10. Mule Train Bringing Copper from Bisbee Mines to Benson Smelter c. 1880
In the 1880's hauls were made to Arizona's depot at Fairbank using 18 to 20 mule teams pulling two or three high-sided wagons hitched together. These teams carried ore at a rate of $6.00 to $7.25 per ton. The total weight of a mule train including mules, wagons, water, and ore could average between 25 and 30 tons.
Pulling wagons on flat terrain, mules could cover 30 miles a day in contrast to horses and oxen that could average only five miles a day. But that method had its limits because of the low tonnage that it could haul over long distances.
The 20 Mule Train, made famous in the long running "Death Valley Days" western series with its 20 mule team Borax sponsor often comes to mind when a mule team is mentioned. A large team of mules hauling cargo was an efficient means of transporting ore from mining operations when other transportation was cost prohibitive.
Mining played an integral part in Arizona's development and still does today. The ore that was extracted from the mines had to be hauled to a smelter to process the raw ore into its usable product, i.e. copper, silver, gold or other metals. To get the raw ore to the smelter was a difficult and time-consuming process in itself. The answer to that was the mule team as depicted in our mural.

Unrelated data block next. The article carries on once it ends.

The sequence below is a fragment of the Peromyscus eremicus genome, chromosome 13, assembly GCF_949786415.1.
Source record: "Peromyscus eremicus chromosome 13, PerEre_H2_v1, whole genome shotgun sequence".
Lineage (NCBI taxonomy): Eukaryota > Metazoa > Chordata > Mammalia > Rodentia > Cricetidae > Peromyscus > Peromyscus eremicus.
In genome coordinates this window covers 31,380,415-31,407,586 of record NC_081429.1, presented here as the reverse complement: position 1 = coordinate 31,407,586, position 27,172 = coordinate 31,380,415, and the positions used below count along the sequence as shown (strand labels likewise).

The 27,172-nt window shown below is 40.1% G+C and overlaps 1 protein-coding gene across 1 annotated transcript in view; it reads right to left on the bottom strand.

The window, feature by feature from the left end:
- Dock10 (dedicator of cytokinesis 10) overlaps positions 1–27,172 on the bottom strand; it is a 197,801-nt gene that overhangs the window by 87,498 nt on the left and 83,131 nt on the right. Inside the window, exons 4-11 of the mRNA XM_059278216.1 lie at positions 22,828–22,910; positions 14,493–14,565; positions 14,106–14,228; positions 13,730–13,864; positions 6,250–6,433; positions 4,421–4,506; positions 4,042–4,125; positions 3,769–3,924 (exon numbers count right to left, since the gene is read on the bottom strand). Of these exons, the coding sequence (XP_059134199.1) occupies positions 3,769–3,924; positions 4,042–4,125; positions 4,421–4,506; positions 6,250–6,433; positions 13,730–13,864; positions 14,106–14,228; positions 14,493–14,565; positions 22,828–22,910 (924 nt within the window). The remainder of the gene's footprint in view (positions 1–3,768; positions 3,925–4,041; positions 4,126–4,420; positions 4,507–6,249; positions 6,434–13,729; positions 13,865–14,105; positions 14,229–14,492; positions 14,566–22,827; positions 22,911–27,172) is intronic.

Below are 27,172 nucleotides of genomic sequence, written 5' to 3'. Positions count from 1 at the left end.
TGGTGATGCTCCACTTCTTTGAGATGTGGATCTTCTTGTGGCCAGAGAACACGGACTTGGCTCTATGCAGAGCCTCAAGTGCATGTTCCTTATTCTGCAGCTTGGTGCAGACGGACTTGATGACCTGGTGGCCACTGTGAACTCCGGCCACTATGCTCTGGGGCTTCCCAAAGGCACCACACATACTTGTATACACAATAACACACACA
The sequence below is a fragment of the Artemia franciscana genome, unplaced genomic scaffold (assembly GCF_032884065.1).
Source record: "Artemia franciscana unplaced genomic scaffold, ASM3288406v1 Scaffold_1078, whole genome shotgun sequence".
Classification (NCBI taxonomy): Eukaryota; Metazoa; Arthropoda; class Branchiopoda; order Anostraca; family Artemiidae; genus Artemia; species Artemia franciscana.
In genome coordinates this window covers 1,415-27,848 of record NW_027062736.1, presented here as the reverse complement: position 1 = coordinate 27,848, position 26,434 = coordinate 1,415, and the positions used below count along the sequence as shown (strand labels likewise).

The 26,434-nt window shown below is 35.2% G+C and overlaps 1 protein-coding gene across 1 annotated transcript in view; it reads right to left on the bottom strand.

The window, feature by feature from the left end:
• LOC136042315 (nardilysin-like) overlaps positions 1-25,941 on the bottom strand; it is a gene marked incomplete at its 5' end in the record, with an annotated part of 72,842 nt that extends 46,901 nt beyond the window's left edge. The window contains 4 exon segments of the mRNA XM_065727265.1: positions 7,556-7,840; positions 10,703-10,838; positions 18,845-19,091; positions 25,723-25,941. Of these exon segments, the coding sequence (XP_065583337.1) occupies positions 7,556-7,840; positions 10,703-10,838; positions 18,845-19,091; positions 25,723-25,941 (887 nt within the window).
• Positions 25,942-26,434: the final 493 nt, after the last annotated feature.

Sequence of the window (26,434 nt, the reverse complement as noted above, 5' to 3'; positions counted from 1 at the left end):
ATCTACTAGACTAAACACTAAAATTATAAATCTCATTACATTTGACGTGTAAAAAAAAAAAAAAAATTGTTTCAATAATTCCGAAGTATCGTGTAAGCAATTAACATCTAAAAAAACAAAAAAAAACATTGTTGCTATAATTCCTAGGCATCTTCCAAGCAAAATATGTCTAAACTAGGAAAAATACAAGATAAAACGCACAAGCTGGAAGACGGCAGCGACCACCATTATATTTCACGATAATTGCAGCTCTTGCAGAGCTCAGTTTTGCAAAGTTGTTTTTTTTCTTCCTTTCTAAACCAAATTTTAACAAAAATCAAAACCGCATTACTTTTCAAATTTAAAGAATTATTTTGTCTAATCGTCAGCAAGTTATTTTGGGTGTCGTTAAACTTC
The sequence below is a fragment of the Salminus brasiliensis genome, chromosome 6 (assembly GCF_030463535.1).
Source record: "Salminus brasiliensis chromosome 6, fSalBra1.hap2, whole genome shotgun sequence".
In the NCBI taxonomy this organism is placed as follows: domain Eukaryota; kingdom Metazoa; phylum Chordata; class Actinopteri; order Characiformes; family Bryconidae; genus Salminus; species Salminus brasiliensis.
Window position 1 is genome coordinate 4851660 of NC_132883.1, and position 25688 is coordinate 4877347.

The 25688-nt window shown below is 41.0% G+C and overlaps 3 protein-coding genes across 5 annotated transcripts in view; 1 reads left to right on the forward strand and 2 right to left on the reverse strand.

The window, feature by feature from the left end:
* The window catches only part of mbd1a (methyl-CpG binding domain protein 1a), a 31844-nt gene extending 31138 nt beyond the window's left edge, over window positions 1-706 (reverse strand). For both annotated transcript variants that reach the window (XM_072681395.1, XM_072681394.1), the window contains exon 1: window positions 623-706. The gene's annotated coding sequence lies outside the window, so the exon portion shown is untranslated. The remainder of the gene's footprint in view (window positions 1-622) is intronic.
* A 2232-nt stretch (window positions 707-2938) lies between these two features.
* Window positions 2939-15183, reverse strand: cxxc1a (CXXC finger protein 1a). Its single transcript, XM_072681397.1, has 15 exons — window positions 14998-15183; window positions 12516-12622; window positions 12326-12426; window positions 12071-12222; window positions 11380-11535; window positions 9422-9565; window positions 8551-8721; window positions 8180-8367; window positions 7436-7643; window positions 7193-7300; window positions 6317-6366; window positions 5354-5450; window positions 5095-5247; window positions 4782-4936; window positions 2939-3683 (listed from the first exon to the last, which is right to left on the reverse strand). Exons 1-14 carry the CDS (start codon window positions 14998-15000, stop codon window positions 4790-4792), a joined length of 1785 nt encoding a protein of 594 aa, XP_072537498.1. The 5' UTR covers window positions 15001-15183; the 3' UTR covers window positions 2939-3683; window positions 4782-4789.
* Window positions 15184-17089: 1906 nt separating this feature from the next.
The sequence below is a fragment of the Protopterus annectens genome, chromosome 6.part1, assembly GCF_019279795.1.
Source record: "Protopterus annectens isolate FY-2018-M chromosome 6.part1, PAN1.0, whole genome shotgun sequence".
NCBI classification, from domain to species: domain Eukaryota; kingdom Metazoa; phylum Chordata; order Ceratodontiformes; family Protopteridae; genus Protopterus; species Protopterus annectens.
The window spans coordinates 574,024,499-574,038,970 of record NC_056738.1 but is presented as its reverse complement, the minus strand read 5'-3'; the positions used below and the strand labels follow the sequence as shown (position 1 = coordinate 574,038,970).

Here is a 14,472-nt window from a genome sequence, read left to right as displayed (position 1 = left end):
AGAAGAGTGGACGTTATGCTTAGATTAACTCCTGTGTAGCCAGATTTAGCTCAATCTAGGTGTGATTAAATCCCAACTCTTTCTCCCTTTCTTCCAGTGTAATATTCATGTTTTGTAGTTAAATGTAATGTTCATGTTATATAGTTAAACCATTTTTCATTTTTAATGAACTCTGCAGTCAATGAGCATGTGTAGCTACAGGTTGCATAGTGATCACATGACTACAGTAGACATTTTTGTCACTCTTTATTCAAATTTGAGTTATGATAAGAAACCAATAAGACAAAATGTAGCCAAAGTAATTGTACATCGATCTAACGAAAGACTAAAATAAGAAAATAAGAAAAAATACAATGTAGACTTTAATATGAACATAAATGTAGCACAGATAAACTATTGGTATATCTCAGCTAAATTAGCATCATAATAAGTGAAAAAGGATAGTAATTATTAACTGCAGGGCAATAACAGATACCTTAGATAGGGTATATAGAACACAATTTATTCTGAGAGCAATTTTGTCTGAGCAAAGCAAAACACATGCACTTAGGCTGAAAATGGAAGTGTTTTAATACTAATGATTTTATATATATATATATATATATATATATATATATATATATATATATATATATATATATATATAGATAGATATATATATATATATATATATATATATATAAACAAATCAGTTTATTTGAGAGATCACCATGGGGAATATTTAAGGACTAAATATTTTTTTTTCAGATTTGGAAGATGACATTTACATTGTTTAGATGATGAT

Whether carrying raw ore, borax or other material the mule teams were an indispensable means of hauling large, heavy loads across difficult terrain. Mules are more patient, hardy, and long-lived than horses, and are less obstinate and more intelligent than donkeys. Working a team of 20 mules required that they could not only work efficiently, but could also be easy to manage. This is one reason that mule teams were used for these difficult tasks.
Artist: Doug Quarles
Size: 5' x 8'
Completed: November 2013
City of Benson
Arizona G & T Cooperatives
Benson Jr. Women